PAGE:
Los Angeles County Flood Control District v. Natural Resources Defense Council, Inc.

PETITIONER: Los Angeles County Flood Control Distric
RESPONDENT: Natural Resources Defense Council, Inc., et al.
LOCATION: Los Angeles County

DOCKET NO.: 11-460
DECIDED BY: Roberts Court (2010-2016)
LOWER COURT: United States Court of Appeals for the Ninth Circuit

CITATION: 568 US (2013)
GRANTED: Jun 25, 2012
ARGUED: Dec 04, 2012
DECIDED: Jan 08, 2013

ADVOCATES:
Aaron Colangelo - for the respondents
Pratik A. Shah - Assistant to the Solicitor General, Department of Justice, for the United States, as amicus curiae, supporting the petitioner
Timothy T. Coates - for the petitioner

Facts of the case

The level of pollution detected in the Santa Clara River, the Los Angeles River, the San Gabriel River, and Malibu Creek—collectively known as the Watershed Rivers—far exceeds what is allowed by the National Pollutant Discharge Elimination System permit held by Los Angeles County. The National Resource Defense Council (NRDC) and other environmental organizations brought legal action against the county and the district, alleging that the county violated the Clean Water Act. The allegations stem from the fact that the county and district allowed untreated storm water that had collected myriad pollutants to run unchecked through storm sewers and into the rivers. The county and district did not contest the fact that the amount of pollutants was high but rather contested the allegations that they were solely responsible.

The federal district court found for county and the district and held that there was no evidence that they were directly responsible. The United States Court of Appeals for the Ninth Circuit upheld the district court's decision with respect to the Santa Clara River and the Malibu Creek but reversed the decision with respect to the San Gabriel River and the Los Angeles River.

Question

Can the transfer of water from one portion of a river to another portion via a manmade improvement for the purpose of controlling storm water runoff still be considered a "discharge" under the Clean Water Act?

Media for Los Angeles County Flood Control District v. Natural Resources Defense Council, Inc.

Audio Transcription for Oral Argument - December 04, 2012 in Los Angeles County Flood Control District v. Natural Resources Defense Council, Inc.

Audio Transcription for Opinion Announcement - January 08, 2013 in Los Angeles County Flood Control District v. Natural Resources Defense Council, Inc.

John G. Roberts, Jr.:

Justice Ginsburg has the opinion of the Court this morning in Case No. 11-460, Los Angeles County Flood Control District vs. Natural Resources Defense Council.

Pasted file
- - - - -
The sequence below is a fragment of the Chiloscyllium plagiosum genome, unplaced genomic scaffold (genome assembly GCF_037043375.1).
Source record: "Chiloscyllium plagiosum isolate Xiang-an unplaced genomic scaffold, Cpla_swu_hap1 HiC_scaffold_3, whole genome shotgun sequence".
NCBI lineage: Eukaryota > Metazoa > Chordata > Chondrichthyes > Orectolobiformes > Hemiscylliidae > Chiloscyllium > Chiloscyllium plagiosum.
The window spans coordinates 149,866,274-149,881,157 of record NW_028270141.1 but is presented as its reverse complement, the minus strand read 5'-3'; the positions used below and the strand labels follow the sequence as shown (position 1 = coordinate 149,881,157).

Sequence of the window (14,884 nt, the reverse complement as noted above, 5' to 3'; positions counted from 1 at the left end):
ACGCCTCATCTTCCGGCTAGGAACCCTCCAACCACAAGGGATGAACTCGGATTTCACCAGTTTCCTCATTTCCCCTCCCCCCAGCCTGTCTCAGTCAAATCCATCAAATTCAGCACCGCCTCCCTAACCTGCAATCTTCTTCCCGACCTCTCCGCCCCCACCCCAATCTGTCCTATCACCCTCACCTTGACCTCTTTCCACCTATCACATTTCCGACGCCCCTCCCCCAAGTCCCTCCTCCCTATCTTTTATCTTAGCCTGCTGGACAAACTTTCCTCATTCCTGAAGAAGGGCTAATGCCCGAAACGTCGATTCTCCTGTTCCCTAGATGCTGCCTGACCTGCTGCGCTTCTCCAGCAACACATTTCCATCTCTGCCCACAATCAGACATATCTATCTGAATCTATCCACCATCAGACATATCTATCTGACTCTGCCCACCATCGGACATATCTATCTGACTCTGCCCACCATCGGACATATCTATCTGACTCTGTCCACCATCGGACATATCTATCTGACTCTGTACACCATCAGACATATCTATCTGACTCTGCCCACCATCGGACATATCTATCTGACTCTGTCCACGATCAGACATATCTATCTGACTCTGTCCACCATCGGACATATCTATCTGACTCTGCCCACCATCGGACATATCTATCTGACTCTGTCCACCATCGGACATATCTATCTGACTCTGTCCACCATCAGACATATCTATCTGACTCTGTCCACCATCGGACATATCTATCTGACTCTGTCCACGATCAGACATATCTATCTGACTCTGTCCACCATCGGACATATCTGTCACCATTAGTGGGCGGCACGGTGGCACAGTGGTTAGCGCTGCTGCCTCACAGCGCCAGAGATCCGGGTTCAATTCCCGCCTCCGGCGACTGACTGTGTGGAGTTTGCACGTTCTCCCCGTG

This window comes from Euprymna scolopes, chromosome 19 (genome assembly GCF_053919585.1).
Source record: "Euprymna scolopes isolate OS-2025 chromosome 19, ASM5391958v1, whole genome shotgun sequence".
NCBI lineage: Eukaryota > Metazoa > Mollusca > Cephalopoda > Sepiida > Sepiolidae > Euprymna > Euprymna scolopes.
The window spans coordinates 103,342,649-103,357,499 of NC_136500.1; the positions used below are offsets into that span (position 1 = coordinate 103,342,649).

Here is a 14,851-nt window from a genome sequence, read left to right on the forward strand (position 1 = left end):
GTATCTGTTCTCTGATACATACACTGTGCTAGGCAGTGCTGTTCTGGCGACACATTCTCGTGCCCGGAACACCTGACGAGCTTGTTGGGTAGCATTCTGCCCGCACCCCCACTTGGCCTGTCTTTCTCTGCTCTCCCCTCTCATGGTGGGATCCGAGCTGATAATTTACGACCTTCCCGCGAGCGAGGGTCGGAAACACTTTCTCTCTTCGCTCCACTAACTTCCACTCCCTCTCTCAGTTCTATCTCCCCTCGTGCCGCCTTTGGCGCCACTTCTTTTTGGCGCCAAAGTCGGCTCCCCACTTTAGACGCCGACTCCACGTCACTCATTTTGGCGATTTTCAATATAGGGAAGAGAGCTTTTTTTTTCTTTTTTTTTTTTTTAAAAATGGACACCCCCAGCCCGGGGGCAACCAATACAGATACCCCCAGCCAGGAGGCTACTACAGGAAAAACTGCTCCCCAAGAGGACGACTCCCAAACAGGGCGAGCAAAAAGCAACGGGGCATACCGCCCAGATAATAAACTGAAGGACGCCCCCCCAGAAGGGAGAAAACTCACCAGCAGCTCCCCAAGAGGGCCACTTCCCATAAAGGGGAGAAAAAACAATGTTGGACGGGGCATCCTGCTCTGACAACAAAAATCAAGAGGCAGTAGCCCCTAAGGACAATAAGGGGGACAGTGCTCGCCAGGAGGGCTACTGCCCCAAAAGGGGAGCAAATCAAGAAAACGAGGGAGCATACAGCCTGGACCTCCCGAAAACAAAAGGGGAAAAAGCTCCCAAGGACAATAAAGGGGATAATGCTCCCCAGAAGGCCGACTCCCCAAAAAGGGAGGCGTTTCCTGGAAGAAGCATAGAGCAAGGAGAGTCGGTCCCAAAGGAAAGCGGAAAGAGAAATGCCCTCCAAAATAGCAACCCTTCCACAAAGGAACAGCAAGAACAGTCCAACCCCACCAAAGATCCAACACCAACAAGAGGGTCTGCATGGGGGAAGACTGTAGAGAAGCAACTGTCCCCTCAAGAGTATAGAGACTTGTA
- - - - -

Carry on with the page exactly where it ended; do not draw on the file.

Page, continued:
Ruth Bader Ginsburg:

This case involves the meaning of “discharge of a pollutant” as that term is used in the Clean Water Act.

Petitioner Los Angeles County Flood Control District operates a municipal separate storm sewer system or MS4.

An MS4 is a drainage system that collects, transports, and discharges stormwater.

Stormwater is often heavily polluted.

The Clean Water Act and its implementing regulations therefore require MS operators like the Los Angeles District to obtain a permit before discharging stormwater into navigable waterways.

Respondents, two environmental advocacy groups, filed a citizen suit against the District under the Clean Water Act.

Their complaint alleged that water quality measurements from monitoring stations in the Los Angeles and San Gabriel Rivers showed that the District was not operating in accord with its permit.

The US District Court granted summary judgment to the District on those claims, but the US Court of Appeals for the Ninth Circuit reversed.

The monitoring stations for the Los Angeles and San Gabriel Rivers, the Court of Appeals said, are located in concrete channels controlled by the District and constructed for flood-control purposes.

Stemming from this impression, the Court of Appeals held that the District had discharged pollutants in violation of the Clean Water Act.

The discharged occurred, the Ninth Circuit concluded, when polluted water detected at the monitoring stations flowed out of the concrete channels and into downstream portions of the waterways lacking concrete linings.

We had a certiorari to decide the following question.

Does the flow of water from an improved portion of a navigable waterway into an unimproved portion of the same waterway qualify under the Clean Water Act as a discharge of pollutants?

The parties in the United States, as amicus curiae, agree and the opinion released today holds that the answer to this question is no and that means the judgment of the Court of Appeals must be reversed.

Our holding follows ineluctably from our decision in South Florida Water Management District v. Miccosukee Tribe.

We held then Miccosukee that the transfer of water between a canal and in a nearby reservoir would count as a discharge of pollutants under the Clean Water Act only if the canal and the reservoir were meaningfully distinct water bodies.

Homing in on the terms of the District's permit, respondents alternatively argue that the exceedances detected at the monitoring stations sufficed to establish the District's liability for its upstream discharges.

This argument was made and failed in the Ninth Circuit because it is not embraced within the narrow question on which we read its certiorari.

We do not address it.

Our decision reversing the Ninth Circuit's judgment and remanding is joined by eight members of the Court, Justice Alito concurs in the judgment only.

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